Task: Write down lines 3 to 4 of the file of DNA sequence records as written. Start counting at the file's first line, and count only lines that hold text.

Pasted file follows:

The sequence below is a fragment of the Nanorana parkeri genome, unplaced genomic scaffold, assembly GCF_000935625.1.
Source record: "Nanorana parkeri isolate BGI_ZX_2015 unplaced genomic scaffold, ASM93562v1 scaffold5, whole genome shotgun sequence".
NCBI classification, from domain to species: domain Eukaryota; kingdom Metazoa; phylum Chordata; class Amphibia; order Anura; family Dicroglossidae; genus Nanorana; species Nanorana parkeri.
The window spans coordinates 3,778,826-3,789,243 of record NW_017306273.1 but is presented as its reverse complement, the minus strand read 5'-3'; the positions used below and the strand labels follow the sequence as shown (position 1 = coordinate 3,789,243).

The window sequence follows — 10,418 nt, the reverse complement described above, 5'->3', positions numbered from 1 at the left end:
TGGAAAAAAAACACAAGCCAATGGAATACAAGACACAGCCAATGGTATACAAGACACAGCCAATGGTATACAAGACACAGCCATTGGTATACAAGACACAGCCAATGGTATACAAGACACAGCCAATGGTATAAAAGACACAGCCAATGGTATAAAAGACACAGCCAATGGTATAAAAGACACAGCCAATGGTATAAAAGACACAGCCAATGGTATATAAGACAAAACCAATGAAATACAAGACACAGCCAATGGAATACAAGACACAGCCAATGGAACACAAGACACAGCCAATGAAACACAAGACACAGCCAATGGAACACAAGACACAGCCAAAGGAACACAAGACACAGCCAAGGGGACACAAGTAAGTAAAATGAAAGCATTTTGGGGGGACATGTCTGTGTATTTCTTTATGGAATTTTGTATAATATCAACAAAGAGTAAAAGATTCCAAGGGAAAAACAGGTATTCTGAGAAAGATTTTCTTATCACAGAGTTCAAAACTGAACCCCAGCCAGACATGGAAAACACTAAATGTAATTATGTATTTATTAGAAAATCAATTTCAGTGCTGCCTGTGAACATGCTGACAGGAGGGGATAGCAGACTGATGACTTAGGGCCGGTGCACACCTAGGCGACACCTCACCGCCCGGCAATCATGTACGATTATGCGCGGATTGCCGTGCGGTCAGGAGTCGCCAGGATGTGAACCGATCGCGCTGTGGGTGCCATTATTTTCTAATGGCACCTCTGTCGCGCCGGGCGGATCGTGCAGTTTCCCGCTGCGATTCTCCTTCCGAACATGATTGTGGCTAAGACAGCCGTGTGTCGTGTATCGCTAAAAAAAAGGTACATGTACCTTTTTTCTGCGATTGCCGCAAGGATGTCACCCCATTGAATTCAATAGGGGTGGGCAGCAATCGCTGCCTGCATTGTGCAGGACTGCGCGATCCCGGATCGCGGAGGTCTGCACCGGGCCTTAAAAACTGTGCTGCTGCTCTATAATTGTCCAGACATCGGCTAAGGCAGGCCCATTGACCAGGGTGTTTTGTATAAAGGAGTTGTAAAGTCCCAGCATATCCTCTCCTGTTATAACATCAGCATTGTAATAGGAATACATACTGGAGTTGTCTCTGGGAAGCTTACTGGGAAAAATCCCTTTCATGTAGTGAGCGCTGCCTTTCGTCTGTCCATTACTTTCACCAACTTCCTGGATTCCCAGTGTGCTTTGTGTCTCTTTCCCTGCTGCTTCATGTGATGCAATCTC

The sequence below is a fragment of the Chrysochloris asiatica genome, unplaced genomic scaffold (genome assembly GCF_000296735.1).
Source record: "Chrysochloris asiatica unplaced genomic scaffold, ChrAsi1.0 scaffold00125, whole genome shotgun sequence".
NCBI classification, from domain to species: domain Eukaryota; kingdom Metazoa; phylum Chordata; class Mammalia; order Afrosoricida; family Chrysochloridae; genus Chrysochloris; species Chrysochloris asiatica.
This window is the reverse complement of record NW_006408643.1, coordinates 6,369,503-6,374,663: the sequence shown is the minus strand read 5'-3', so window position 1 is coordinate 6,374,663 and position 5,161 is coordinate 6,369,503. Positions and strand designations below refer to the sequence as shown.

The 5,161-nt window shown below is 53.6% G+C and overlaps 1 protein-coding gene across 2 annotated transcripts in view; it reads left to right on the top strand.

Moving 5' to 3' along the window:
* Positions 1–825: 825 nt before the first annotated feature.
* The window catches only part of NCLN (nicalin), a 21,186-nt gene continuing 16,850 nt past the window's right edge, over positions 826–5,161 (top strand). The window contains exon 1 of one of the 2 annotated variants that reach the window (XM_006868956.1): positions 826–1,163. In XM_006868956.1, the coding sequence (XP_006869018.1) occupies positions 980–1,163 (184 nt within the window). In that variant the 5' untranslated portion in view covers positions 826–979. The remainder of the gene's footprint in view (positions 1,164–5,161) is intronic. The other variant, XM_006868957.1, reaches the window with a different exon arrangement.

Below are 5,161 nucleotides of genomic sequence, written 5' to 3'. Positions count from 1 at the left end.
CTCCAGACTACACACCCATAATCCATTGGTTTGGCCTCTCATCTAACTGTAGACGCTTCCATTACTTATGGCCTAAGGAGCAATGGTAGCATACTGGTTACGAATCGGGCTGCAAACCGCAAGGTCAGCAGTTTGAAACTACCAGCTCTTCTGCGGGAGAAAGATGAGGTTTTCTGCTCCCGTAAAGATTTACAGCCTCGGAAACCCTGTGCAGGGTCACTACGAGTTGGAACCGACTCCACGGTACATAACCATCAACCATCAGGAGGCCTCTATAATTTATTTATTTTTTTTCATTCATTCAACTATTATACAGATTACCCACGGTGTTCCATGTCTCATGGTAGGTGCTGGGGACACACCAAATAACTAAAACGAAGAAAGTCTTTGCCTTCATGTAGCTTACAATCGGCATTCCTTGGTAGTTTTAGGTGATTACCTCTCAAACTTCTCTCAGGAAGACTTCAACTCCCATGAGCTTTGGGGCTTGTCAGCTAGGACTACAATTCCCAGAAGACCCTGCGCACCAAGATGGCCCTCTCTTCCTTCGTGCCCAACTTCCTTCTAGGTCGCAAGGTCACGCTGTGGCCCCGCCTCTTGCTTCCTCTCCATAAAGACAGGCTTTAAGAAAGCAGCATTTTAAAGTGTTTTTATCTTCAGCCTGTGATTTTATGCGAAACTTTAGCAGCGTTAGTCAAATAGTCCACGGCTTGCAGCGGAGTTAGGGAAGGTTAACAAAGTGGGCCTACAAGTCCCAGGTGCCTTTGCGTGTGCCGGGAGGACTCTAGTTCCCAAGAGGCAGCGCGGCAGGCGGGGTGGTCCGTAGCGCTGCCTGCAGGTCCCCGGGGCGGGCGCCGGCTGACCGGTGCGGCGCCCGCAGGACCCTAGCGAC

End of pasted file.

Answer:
NCBI classification, from domain to species: domain Eukaryota; kingdom Metazoa; phylum Chordata; class Amphibia; order Anura; family Dicroglossidae; genus Nanorana; species Nanorana parkeri.
The window spans coordinates 3,778,826-3,789,243 of record NW_017306273.1 but is presented as its reverse complement, the minus strand read 5'-3'; the positions used below and the strand labels follow the sequence as shown (position 1 = coordinate 3,789,243).